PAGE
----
This stretchy electronic material hardens on impact just like an “oobleck”

Zoom in / This flexible and conductive material has “adaptive toughness,” meaning it becomes stronger when hit.

Yu (Jessica) Wang

Scientists are keen to develop new materials for lightweight, flexible and affordable wearable electronics, so that one day dropping our smartphones doesn't cause irreparable damage. A team from the University of California, Merced, has created conductive polymer films that actually become stiffer in response to impact rather than disintegrating, just as mixing cornstarch and water in the right amounts produces a slurry that is liquid when stirred slowly but hardens when punched (i.e. “oobleck”). They described their work in a talk at this week's meeting of the American Chemical Society in New Orleans.

“Polymer-based electronics is very promising,” said De Wu, a postdoctoral researcher in materials science at UCLA. “We want to make polymer electronics lighter, cheaper and smarter. [With our] System, [the polymers] It can become stiffer and stronger when you make a sudden movement, but it is flexible when you make your daily routine movement. They are neither constantly rigid nor constantly flexible. They only respond to your body movement.”

As mentioned earlier, making oobleck is simple and easy. Mix one part water with two parts cornstarch, add a little food coloring for fun, and you've got Oobleck, which behaves as either a liquid or a solid, depending on the amount of pressure applied. Stir it slowly and steadily while it is liquid. Hit it hard and it will become more solid under your fist. It is a classic example of non-Newtonian fluids.

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in Perfect liquidViscosity depends largely on temperature and pressure: water will continue to flow regardless of other forces acting on it, such as stirring or mixing. In non-Newtonian fluids, viscosity changes in response to an applied pressure or shear force, thus crossing the boundaries between fluid and solid behavior. Moving a cup of water produces a shearing force, and the water shears move out of the way. The viscosity remains unchanged. But for non-Newtonian fluids such as opaque, the viscosity changes when shear force is applied.

Ketchup, for example, is a shear-thick non-Newtonian fluid, which is one reason why hitting the bottom of the bottle doesn't make the ketchup come out any faster; Applying force increases the viscosity. Yogurt, broth, slurry, and pudding are other examples. And so is Oobleck. (The name comes from Dr. Seuss's 1949 children's book, Bartholomew and Oobleck.) In contrast, non-drip paint exhibits a “shear thinning” effect, can be brushed off easily but becomes more viscous once applied to the wall. Last year, scientists at the Massachusetts Institute of Technology He confirmed that Friction between particles was crucial in the transition from liquid to solid, determining the turning point when friction reaches a certain level and viscosity suddenly increases.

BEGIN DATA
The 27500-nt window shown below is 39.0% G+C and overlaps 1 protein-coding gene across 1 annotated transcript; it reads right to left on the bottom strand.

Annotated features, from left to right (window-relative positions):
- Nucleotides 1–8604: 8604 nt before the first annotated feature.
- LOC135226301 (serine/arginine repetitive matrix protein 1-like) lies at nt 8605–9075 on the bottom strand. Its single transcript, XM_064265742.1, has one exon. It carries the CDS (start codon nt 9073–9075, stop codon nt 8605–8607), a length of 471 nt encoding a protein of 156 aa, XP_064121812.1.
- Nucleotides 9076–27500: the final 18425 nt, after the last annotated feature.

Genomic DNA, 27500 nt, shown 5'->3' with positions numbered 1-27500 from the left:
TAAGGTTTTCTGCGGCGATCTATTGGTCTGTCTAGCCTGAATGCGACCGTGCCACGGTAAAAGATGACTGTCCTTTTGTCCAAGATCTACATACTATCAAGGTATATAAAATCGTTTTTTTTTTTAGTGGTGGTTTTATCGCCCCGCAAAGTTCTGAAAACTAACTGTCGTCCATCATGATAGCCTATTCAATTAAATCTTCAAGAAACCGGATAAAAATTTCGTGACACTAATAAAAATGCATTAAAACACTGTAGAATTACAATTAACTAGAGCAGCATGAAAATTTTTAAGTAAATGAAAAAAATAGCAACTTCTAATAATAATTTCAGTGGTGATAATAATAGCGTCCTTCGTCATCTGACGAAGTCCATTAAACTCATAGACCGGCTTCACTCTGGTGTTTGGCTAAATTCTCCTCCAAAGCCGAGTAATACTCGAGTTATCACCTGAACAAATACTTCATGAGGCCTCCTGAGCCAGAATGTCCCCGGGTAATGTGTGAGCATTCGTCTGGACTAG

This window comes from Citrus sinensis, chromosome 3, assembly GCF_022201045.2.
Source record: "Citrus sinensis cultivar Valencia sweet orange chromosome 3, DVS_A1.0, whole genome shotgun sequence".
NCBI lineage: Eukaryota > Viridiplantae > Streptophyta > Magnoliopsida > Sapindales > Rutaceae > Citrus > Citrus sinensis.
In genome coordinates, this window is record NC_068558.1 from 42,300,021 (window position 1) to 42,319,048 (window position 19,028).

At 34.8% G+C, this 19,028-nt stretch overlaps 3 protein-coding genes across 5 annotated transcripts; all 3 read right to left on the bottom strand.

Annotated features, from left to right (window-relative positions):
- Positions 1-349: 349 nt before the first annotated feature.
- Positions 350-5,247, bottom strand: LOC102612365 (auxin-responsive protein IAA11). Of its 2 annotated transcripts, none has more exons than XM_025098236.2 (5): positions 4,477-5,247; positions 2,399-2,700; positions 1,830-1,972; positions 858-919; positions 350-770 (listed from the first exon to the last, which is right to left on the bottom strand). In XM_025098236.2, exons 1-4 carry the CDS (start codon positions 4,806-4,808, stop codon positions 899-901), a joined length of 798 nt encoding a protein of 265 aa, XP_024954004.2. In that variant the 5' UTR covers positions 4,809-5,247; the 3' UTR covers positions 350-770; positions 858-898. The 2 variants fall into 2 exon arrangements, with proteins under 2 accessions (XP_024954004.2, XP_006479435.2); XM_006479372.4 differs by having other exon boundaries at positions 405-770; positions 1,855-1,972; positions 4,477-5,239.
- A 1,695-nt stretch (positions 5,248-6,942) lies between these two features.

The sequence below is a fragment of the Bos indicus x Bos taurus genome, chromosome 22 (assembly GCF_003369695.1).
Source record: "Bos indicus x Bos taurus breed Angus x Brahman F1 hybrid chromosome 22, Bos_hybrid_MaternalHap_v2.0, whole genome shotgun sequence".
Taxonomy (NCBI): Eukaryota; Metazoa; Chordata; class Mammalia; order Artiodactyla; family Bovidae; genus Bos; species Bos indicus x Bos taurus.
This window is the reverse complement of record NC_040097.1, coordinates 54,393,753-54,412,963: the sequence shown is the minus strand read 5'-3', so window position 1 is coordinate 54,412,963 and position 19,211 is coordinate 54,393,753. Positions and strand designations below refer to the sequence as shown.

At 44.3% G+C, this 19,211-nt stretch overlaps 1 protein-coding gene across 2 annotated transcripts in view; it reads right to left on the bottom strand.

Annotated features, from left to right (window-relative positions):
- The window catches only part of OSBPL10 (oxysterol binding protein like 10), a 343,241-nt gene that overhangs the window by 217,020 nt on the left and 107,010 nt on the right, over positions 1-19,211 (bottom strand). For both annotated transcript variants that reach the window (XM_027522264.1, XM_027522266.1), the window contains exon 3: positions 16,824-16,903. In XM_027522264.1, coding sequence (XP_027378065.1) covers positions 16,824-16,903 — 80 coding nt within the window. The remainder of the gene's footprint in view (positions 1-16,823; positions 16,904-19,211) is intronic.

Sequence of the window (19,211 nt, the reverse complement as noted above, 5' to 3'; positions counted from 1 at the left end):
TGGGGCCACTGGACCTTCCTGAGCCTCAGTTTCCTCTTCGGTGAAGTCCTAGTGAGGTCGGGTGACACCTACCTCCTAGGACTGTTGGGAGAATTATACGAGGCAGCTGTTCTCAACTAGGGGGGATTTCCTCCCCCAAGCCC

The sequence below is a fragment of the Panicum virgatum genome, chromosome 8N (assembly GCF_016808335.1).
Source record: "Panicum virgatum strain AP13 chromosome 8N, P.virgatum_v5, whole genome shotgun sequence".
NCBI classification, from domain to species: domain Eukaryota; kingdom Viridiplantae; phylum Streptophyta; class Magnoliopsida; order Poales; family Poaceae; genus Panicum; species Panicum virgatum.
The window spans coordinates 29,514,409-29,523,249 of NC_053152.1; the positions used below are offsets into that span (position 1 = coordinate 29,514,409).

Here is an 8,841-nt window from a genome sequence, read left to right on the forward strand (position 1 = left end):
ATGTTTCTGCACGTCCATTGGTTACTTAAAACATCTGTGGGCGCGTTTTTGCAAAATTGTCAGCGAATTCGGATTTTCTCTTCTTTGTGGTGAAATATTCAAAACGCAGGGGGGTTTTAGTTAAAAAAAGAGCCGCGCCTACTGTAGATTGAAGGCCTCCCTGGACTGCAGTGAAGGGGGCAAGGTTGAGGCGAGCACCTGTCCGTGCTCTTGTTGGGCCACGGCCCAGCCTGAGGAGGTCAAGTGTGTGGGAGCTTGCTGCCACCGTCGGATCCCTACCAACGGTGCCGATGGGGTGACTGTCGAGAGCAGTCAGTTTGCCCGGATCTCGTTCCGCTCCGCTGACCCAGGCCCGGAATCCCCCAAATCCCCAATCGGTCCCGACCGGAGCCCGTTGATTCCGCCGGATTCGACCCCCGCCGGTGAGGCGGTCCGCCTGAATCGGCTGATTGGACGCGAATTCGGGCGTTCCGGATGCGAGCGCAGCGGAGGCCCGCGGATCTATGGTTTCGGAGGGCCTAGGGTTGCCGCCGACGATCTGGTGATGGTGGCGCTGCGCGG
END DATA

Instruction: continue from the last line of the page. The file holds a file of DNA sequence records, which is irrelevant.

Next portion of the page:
Wu works in the lab of materials scientist Yu (Jessica) Wang, who decided to try to mimic the shear-thickening behavior of oobleck in a polymer material. Flexible polymer electronics are typically made by linking conjugated conductive polymers, which are long and thin, like spaghetti. But these materials will still break down in response to particularly large and/or rapid impacts.

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So Wu and Wang decided to combine the spaghetti-like polymers with shorter polyaniline molecules and polystyrene sulfonate (3,4-ethylenedioxythiophene), or PEDOT:PSS, four different polymers in all. Two of the four have a positive charge, and two have a negative charge. They used this mixture to make stretchable films and then tested the mechanical properties.

The films behave a lot like oobleck, deforming and stretching in response to impact rather than disintegrating. Wang likened the structure to a large bowl of spaghetti and meatballs, because the positively charged molecules do not like water, and thus assemble into microscopic, ball-like structures. She and Wu suggest that these microstructures absorb the energy of the collision and flatten without disintegrating. It doesn't take much PEDOT:PSS to get this effect: just 10 percent was enough.

Additional experiments identified a more effective additive: positively charged 1,3-propandiamine nanoparticles. These particles can weaken the polymer “meatball” interactions enough that they can deform further in response to impacts, while strengthening the interactions between the long, cross-linked, spaghetti-like polymers.

The next step is to apply their polymer films to wearable electronics such as smart watch bands and sensors, as well as flexible electronics for health monitoring. Wang's lab has also experimented with a new version of the material that would be compatible with 3D printing, opening up more opportunities. “There are a number of potential applications, and we are excited to see where this unconventional new property takes us.” Wang said.

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